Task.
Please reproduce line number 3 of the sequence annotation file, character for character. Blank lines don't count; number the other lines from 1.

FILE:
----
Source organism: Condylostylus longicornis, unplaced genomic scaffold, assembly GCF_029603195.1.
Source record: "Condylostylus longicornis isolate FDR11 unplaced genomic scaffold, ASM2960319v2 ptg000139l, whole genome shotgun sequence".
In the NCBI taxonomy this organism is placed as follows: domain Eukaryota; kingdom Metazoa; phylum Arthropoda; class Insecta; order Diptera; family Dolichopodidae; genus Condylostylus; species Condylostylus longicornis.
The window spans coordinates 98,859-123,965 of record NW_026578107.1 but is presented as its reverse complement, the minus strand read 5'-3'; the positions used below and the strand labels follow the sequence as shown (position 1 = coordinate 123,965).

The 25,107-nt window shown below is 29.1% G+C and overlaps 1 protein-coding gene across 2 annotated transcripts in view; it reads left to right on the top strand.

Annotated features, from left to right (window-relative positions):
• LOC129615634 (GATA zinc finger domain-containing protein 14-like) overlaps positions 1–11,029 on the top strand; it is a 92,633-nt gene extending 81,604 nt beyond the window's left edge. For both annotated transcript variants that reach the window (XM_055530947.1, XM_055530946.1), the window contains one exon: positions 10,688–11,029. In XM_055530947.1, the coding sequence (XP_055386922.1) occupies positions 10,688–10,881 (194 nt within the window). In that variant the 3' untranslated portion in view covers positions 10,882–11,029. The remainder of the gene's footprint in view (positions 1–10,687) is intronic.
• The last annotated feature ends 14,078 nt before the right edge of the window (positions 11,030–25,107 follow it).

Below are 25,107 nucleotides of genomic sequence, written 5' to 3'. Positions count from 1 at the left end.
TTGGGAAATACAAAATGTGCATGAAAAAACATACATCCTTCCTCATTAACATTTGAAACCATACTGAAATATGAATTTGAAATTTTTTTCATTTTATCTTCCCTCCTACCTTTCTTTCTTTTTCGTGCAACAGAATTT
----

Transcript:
In the NCBI taxonomy this organism is placed as follows: domain Eukaryota; kingdom Metazoa; phylum Arthropoda; class Insecta; order Diptera; family Dolichopodidae; genus Condylostylus; species Condylostylus longicornis.